White goods in black (and white).
Saying we “need” anything these days beyond our health, food, water, money, shelter, love, and Netflix isn’t really accurate. We could all survive on those things alone. So instead of placing value on what we “need”, I want to propose we should consume more by how much we USE something. For example, I have four raincoats and they all get so much use for different weather and walking occasions. Could I own just one and survive? Sure, but I’d have to either layer a lot under or leave unzipped based on the level of precipitation, the temperature outside, and how fast I feel like walking those dogs. So as I design and purchase I’m thinking far more about USE than need or want. This does not negate any desire to be less consumptive, it’s finding that middle ground between practicality (use) and luxury (love) – and by positioning “how often we use something” as the most valuable part of the equation, we are buying more for long term. And I’m not alone…
…with the quick conclusion being “A LOT MORE”. If the kitchen was the “heart of the home” before, then it became that PLUS all the guts. Thus the explosion of kitchen remodels with the goal of better cooking function, easier maintenance, more storage, and yes, while we are at it, more amenities to varying degrees of luxury and waste. While designing our kitchen I once again dove into what appliances are “new”, “smart” or simply just universally opted for these days – both for day-to-day function and maybe for those who entertain grandly. These “trends” are not just style or even colour, but more function, operation, and layout.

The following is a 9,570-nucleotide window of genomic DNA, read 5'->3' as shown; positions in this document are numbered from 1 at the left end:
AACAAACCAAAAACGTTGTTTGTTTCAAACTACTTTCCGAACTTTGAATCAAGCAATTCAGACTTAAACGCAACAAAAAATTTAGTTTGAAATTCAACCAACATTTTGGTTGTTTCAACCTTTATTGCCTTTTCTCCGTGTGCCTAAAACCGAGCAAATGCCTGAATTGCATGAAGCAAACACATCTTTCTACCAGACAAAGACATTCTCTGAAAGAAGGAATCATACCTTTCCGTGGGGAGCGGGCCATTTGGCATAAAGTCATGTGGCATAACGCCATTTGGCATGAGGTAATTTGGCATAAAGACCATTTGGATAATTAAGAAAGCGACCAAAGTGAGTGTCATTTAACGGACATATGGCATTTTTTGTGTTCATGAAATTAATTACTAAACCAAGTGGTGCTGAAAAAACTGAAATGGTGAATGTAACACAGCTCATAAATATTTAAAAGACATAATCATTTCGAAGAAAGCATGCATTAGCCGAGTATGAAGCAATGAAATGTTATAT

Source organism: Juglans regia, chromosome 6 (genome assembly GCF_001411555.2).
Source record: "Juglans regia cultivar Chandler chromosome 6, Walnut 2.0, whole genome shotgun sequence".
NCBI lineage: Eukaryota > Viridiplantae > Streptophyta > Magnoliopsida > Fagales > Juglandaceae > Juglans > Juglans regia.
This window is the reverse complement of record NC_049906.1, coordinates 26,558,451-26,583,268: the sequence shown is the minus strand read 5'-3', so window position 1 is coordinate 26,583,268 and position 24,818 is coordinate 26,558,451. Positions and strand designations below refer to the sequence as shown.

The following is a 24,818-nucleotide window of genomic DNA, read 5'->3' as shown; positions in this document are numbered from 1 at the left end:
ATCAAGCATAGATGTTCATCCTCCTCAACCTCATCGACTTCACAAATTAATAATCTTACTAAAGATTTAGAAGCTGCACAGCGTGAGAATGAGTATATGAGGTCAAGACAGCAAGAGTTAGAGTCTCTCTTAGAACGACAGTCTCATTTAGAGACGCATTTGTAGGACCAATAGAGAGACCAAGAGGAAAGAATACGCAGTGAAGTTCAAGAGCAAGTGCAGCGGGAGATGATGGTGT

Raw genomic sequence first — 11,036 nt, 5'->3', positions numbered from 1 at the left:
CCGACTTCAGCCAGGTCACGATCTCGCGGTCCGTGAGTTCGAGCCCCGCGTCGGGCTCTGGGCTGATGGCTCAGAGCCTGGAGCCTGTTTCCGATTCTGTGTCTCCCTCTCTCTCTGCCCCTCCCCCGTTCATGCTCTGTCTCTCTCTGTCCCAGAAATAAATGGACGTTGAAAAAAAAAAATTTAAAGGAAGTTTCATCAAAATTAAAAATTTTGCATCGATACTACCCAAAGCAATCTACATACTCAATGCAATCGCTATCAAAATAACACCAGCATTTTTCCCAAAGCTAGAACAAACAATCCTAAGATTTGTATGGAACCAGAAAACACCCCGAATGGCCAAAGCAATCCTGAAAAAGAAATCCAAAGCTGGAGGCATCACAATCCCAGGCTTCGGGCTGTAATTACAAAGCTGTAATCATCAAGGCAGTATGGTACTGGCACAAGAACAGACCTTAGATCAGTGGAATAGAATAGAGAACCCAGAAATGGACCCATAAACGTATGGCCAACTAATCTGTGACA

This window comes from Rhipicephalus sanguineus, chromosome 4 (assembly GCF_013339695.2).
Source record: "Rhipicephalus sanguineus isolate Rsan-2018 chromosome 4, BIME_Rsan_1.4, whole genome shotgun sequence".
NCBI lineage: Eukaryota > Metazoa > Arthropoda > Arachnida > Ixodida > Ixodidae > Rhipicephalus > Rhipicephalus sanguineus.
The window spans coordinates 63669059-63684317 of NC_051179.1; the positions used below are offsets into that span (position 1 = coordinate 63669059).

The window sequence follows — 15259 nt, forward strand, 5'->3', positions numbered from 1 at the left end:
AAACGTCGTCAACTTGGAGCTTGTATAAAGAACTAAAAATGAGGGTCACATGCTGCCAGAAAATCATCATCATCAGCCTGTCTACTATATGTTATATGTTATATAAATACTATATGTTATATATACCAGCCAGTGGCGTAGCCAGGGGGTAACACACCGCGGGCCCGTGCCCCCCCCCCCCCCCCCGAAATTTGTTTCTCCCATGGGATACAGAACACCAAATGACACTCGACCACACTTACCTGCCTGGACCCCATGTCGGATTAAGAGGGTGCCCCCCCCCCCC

Many design professionals recommend setting aside about 12% of your overall remodelling budget when renovating to spend on appliances. And with half of homeowners choosing to replace all of their appliances during a kitchen update, a similar mindset should be adopted when building a new home. Why go to the effort of mbuilding your very own space only to put in ill suited or obsolete appliances?
The global pandemic has brought underlying issues in supply chains to the surface across the world. There are problems at almost every stage, from material shortages halting the production of vital chips and parts, staff sickness and isolations, a lack of truck drivers and even a shortage of port workers to unload the goods.
Combined with high demand and generalized retail challenges, it’s no surprise it’s hard to get your hands on the right appliances. Some manufacturers have months-long waiting lists and backorders for some vital units might not be fulfilled until the end of the year.
Conversely retail giant Kmart joined the whitegoods game as of February this year… they currently have available washing machines, dryers, a dishwasher and fridges. A lot of these are at the affordable end of the scale and coupled with the logistical strengths behind them have made a major impact in delivering things on budget and on time.
The options are plentiful. However maximising both function AND budget? That is where the finesse is required.
Todays Good Reads
Happy Halloween! Or, not so happy Halloween.
What makes a good horror movie villain? There is a formula.
Full bottle on home security.
Whilst this is primarily US-centric, its a tonne of info on how to get the most out of home security.